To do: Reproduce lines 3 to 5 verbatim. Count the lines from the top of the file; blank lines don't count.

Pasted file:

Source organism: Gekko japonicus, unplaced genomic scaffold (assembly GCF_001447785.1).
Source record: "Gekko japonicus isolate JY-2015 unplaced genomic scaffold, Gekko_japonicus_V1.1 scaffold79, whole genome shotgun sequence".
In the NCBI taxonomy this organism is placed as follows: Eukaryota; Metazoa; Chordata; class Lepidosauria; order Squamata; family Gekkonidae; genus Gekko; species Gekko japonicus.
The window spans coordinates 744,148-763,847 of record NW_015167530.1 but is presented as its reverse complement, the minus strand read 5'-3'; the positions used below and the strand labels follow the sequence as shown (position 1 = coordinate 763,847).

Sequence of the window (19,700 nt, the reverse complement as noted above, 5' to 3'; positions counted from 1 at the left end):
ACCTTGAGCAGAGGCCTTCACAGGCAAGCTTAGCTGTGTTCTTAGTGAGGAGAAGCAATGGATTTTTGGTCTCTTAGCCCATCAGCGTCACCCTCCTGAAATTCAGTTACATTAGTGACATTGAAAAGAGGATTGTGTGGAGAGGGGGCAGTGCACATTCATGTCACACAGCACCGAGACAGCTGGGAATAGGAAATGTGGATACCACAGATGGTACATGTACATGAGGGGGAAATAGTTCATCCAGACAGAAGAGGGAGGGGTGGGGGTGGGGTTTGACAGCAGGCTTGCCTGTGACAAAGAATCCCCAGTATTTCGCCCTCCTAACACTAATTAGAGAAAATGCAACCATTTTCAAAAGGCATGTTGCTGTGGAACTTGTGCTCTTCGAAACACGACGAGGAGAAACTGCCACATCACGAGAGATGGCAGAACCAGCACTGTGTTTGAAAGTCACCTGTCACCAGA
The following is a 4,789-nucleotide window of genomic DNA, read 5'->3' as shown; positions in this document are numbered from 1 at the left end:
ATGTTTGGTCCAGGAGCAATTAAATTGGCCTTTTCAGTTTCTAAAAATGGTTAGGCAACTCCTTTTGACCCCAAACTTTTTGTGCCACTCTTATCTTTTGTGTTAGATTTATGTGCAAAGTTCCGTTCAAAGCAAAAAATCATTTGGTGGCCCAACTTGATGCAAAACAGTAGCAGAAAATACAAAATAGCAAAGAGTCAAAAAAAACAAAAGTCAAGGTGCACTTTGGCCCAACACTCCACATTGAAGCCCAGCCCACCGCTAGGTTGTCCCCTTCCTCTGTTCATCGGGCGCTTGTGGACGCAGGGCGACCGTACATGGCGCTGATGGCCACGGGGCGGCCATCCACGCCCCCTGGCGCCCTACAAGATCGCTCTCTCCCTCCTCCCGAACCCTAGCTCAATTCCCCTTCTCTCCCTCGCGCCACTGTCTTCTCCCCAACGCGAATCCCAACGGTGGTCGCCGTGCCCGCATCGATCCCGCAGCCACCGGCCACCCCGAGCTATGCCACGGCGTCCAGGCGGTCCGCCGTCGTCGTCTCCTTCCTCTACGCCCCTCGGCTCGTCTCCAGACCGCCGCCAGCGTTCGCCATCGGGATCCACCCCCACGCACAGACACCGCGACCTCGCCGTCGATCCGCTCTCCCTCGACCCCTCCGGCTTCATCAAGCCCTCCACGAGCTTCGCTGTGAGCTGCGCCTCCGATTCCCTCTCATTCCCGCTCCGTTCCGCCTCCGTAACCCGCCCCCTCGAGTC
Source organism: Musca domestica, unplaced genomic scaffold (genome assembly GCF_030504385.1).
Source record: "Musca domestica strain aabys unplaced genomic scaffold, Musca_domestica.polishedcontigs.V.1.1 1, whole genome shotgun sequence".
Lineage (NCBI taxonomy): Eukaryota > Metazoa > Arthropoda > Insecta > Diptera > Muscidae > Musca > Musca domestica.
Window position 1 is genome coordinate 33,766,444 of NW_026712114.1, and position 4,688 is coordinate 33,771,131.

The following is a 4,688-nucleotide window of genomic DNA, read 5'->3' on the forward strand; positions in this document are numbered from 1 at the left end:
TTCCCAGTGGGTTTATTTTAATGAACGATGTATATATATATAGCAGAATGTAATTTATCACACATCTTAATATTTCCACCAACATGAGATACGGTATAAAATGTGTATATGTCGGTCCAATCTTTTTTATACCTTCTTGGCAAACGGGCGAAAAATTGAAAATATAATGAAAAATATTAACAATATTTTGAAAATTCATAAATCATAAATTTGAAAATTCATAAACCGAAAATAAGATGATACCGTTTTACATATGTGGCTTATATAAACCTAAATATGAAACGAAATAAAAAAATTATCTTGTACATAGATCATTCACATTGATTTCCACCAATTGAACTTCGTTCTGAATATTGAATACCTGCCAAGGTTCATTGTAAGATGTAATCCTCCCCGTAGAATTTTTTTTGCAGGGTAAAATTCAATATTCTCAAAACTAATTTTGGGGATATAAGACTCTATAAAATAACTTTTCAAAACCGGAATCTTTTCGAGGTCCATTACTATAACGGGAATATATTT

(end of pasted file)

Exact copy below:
In the NCBI taxonomy this organism is placed as follows: Eukaryota; Metazoa; Chordata; class Lepidosauria; order Squamata; family Gekkonidae; genus Gekko; species Gekko japonicus.
The window spans coordinates 744,148-763,847 of record NW_015167530.1 but is presented as its reverse complement, the minus strand read 5'-3'; the positions used below and the strand labels follow the sequence as shown (position 1 = coordinate 763,847).

Sequence of the window (19,700 nt, the reverse complement as noted above, 5' to 3'; positions counted from 1 at the left end):